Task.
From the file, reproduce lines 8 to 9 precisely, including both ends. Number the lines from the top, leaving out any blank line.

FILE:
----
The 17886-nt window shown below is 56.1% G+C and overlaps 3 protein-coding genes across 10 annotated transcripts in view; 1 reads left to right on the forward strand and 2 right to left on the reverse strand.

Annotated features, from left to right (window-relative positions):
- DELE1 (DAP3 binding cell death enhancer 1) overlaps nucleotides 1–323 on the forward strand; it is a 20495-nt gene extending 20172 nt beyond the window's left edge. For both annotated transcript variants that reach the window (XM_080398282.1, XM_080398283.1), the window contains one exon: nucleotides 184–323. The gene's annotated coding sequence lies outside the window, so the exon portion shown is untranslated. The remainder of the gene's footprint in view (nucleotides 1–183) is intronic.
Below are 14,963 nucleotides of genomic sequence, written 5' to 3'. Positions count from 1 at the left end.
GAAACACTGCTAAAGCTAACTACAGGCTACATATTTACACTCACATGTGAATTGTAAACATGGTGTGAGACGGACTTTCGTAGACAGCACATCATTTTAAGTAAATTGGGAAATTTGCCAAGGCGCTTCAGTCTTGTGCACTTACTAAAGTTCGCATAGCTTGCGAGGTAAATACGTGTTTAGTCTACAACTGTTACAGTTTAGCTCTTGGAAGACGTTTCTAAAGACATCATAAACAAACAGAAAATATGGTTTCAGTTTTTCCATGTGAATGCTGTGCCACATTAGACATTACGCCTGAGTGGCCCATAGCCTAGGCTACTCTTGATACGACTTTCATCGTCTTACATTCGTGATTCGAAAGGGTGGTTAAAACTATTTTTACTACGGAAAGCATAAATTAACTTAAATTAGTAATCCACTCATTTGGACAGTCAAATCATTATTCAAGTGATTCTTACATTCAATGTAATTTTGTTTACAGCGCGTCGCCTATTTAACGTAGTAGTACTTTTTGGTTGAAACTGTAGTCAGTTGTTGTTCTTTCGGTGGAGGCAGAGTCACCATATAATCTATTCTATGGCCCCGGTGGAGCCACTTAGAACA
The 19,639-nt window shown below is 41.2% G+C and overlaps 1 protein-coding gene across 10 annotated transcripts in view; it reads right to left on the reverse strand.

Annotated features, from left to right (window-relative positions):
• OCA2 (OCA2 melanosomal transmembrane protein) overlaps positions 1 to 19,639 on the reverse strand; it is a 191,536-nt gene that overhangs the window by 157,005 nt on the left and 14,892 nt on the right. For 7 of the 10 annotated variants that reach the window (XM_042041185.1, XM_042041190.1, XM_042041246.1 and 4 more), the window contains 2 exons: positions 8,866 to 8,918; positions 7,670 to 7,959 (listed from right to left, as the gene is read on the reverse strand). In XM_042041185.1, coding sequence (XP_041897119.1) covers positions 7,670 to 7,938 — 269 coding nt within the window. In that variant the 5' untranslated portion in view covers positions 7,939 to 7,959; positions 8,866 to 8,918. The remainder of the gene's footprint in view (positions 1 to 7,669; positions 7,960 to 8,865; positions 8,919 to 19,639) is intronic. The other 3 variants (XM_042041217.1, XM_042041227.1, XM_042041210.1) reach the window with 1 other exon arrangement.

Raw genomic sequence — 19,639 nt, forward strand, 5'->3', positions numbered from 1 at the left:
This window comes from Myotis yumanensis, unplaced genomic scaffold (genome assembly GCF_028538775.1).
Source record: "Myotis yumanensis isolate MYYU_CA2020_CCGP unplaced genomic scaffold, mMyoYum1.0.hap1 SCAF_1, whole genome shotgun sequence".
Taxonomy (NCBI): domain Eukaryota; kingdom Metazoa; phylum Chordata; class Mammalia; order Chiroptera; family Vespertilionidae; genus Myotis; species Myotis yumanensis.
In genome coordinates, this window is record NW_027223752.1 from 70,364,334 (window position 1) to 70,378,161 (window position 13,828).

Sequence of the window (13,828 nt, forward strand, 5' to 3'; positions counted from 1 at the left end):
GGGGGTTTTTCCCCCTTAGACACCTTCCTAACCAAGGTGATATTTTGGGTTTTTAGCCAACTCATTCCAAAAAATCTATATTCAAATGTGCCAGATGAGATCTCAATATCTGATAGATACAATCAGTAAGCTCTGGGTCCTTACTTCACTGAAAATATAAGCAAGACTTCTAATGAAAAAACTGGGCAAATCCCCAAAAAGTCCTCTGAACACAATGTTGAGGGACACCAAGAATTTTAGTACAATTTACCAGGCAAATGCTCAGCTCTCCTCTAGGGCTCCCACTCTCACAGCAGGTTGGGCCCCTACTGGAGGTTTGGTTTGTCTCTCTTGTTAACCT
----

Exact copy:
• OCA2 (OCA2 melanosomal transmembrane protein) overlaps positions 1 to 19,639 on the reverse strand; it is a 191,536-nt gene that overhangs the window by 157,005 nt on the left and 14,892 nt on the right. For 7 of the 10 annotated variants that reach the window (XM_042041185.1, XM_042041190.1, XM_042041246.1 and 4 more), the window contains 2 exons: positions 8,866 to 8,918; positions 7,670 to 7,959 (listed from right to left, as the gene is read on the reverse strand). In XM_042041185.1, coding sequence (XP_041897119.1) covers positions 7,670 to 7,938 — 269 coding nt within the window. In that variant the 5' untranslated portion in view covers positions 7,939 to 7,959; positions 8,866 to 8,918. The remainder of the gene's footprint in view (positions 1 to 7,669; positions 7,960 to 8,865; positions 8,919 to 19,639) is intronic. The other 3 variants (XM_042041217.1, XM_042041227.1, XM_042041210.1) reach the window with 1 other exon arrangement.

Raw genomic sequence — 19,639 nt, forward strand, 5'->3', positions numbered from 1 at the left: